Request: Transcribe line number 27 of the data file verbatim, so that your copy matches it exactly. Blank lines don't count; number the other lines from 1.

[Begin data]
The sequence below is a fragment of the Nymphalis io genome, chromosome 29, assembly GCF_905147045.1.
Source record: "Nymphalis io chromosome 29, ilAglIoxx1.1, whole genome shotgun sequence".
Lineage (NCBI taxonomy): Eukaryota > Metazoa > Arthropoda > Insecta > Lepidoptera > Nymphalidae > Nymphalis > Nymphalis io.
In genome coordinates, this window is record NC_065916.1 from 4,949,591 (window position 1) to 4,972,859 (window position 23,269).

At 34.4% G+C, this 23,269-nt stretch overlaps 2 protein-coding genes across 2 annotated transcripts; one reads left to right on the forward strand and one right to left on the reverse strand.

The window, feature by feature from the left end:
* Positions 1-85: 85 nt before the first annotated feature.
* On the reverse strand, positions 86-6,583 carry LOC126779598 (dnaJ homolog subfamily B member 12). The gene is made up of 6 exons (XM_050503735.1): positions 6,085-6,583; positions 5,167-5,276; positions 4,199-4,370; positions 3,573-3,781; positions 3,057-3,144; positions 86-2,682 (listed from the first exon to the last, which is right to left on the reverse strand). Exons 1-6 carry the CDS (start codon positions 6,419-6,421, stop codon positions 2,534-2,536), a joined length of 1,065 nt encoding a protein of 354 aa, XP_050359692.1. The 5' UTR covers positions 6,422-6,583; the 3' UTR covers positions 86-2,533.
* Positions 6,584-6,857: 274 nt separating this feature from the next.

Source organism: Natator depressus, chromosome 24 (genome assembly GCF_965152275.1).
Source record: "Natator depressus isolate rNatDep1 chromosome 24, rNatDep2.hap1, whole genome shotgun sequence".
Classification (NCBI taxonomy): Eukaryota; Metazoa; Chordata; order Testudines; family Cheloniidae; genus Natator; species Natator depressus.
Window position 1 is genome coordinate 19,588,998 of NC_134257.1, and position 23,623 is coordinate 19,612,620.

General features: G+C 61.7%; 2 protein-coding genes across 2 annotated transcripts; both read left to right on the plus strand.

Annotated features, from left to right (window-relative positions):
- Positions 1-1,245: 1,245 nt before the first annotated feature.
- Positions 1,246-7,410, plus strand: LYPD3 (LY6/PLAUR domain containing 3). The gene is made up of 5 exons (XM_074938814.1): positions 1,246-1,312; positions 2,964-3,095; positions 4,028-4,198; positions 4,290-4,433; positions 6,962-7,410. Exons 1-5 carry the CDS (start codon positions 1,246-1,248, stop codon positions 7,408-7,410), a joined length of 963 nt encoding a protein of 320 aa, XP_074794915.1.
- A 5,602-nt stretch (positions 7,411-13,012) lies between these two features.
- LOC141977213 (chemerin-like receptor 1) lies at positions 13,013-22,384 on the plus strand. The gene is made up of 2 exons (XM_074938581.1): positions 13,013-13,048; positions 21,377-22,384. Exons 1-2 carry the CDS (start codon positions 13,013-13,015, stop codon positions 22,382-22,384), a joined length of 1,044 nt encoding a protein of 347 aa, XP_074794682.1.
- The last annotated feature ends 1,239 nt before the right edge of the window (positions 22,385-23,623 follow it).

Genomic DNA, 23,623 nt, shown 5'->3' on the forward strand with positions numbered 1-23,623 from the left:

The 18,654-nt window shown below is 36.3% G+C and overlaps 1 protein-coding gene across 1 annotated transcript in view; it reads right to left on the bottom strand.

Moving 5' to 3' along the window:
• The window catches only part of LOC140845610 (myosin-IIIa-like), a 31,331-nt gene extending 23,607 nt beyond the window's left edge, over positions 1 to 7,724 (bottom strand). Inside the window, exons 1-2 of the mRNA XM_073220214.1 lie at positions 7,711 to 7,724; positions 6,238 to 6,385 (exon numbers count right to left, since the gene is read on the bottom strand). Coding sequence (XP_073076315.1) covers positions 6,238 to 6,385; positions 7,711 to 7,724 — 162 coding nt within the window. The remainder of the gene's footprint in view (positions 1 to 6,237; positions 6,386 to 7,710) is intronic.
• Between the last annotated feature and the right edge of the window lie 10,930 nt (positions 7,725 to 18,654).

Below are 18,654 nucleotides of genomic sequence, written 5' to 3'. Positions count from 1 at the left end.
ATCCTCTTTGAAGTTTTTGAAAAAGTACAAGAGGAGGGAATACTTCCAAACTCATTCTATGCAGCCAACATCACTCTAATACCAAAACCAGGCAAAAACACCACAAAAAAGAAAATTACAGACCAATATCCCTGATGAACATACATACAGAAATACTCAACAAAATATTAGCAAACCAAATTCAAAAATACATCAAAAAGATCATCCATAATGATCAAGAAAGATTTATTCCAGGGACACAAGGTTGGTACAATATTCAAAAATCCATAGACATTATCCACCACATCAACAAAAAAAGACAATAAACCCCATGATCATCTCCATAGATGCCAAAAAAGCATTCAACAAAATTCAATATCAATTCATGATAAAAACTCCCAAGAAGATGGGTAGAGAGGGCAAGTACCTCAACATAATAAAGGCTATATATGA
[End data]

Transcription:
ATCCTCTTTGAAGTTTTTGAAAAAGTACAAGAGGAGGGAATACTTCCAAACTCATTCTATGCAGCCAACATCACTCTAATACCAAAACCAGGCAAAAACACCACAAAAAAGAAAATTACAGACCAATATCCCTGATGAACATACATACAGAAATACTCAACAAAATATTAGCAAACCAAATTCAAAAATACATCAAAAAGATCATCCATAATGATCAAGAAAGATTTATTCCAGGGACACAAGGTTGGTACAATATTCAAAAATCCATAGACATTATCCACCACATCAACAAAAAAAGACAATAAACCCCATGATCATCTCCATAGATGCCAAAAAAGCATTCAACAAAATTCAATATCAATTCATGATAAAAACTCCCAAGAAGATGGGTAGAGAGGGCAAGTACCTCAACATAATAAAGGCTATATATGA